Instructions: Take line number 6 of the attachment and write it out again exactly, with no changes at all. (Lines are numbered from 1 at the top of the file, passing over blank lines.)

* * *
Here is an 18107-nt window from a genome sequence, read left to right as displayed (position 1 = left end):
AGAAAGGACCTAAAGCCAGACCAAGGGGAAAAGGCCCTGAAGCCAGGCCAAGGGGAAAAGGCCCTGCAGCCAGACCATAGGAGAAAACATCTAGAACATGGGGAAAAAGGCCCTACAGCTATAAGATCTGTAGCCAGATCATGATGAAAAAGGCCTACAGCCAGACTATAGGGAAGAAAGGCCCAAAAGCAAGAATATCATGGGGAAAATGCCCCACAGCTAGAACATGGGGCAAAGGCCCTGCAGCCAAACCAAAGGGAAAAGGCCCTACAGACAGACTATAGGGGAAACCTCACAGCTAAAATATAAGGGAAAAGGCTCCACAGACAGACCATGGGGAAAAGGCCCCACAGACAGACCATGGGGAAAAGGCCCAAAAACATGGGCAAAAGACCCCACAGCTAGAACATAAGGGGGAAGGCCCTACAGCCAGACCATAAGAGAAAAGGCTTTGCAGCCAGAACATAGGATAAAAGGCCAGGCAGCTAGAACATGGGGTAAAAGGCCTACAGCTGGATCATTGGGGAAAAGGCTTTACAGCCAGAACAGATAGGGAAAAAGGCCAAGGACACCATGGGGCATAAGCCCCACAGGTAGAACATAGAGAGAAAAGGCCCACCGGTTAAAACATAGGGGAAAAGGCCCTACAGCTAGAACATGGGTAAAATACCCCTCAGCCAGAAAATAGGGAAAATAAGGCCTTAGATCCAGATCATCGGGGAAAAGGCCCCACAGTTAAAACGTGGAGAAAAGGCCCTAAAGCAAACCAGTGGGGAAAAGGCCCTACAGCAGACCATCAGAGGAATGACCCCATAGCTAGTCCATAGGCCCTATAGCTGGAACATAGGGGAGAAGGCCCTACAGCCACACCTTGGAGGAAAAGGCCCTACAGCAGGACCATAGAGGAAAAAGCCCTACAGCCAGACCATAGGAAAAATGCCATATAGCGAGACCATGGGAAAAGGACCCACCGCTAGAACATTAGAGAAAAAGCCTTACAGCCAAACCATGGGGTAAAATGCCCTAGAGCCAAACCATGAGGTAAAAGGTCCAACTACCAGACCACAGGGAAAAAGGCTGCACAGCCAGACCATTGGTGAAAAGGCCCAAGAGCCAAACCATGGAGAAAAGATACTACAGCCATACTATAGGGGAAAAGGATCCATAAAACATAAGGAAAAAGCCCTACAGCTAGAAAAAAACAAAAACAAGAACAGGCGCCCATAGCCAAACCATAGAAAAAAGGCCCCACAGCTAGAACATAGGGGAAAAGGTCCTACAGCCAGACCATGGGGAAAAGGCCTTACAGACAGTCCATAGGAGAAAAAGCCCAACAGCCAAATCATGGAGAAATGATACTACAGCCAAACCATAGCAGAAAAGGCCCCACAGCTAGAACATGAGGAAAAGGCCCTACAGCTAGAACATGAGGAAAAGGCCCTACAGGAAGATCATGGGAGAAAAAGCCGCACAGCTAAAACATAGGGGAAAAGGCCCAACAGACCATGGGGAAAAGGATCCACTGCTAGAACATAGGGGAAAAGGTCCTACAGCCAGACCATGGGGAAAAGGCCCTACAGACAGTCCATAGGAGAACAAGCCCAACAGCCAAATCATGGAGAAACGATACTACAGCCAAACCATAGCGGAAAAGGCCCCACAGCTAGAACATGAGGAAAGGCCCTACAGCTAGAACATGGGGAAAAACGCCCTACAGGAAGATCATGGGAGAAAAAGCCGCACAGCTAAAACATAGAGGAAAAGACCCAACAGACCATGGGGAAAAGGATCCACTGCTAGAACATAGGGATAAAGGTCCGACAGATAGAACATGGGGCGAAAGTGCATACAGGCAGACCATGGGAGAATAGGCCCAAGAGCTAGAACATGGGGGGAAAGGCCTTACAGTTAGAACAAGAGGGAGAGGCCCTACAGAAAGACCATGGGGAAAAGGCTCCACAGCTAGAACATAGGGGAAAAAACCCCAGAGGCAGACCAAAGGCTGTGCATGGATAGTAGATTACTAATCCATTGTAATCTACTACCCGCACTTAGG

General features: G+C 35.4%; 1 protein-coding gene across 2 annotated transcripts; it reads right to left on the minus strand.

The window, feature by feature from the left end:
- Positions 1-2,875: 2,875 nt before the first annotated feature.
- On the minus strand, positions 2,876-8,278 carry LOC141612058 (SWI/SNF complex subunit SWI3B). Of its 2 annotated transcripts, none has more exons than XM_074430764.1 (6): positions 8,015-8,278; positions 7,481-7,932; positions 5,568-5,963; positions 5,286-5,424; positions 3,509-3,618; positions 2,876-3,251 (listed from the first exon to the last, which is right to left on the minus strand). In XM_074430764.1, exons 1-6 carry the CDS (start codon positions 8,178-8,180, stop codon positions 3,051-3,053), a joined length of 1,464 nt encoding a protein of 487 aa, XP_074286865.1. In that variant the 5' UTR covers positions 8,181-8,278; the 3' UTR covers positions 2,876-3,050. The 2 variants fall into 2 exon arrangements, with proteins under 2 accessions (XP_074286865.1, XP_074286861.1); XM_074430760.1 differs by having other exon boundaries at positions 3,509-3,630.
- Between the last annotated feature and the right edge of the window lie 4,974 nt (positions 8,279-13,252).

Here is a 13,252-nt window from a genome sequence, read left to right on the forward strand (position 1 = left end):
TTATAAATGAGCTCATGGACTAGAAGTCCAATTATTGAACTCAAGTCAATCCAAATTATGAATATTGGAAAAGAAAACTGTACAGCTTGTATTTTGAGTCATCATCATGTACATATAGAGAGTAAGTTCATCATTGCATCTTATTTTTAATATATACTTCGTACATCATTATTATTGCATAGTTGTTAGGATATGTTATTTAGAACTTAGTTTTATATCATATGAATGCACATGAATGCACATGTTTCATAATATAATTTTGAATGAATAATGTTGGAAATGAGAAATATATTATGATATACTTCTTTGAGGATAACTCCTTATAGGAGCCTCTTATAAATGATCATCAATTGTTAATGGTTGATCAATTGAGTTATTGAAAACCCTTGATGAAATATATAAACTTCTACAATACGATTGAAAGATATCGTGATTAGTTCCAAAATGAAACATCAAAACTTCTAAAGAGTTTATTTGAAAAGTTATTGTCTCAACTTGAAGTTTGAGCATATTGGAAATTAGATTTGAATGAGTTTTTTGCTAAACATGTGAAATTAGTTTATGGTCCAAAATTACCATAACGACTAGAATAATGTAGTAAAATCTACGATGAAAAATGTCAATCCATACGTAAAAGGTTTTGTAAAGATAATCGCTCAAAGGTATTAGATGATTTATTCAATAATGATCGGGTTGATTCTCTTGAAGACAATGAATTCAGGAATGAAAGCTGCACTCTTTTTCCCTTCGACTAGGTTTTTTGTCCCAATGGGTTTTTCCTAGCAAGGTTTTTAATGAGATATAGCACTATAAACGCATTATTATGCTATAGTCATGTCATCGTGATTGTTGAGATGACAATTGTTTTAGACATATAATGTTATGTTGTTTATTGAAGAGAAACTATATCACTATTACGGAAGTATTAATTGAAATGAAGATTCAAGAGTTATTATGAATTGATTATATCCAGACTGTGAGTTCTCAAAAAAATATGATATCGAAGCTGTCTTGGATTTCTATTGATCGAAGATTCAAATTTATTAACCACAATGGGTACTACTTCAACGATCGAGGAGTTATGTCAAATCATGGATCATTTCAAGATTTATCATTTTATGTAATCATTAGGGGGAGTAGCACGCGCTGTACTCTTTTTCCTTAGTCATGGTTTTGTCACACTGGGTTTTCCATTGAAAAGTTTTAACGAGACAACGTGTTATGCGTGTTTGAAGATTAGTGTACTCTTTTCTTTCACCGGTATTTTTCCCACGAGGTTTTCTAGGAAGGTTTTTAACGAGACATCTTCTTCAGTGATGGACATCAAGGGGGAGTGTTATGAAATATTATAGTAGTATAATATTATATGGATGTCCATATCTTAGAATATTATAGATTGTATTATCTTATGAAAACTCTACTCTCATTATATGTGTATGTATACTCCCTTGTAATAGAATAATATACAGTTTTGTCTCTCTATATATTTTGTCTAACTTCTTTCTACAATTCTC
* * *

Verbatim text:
- On the minus strand, positions 2,876-8,278 carry LOC141612058 (SWI/SNF complex subunit SWI3B). Of its 2 annotated transcripts, none has more exons than XM_074430764.1 (6): positions 8,015-8,278; positions 7,481-7,932; positions 5,568-5,963; positions 5,286-5,424; positions 3,509-3,618; positions 2,876-3,251 (listed from the first exon to the last, which is right to left on the minus strand). In XM_074430764.1, exons 1-6 carry the CDS (start codon positions 8,178-8,180, stop codon positions 3,051-3,053), a joined length of 1,464 nt encoding a protein of 487 aa, XP_074286865.1. In that variant the 5' UTR covers positions 8,181-8,278; the 3' UTR covers positions 2,876-3,050. The 2 variants fall into 2 exon arrangements, with proteins under 2 accessions (XP_074286865.1, XP_074286861.1); XM_074430760.1 differs by having other exon boundaries at positions 3,509-3,630.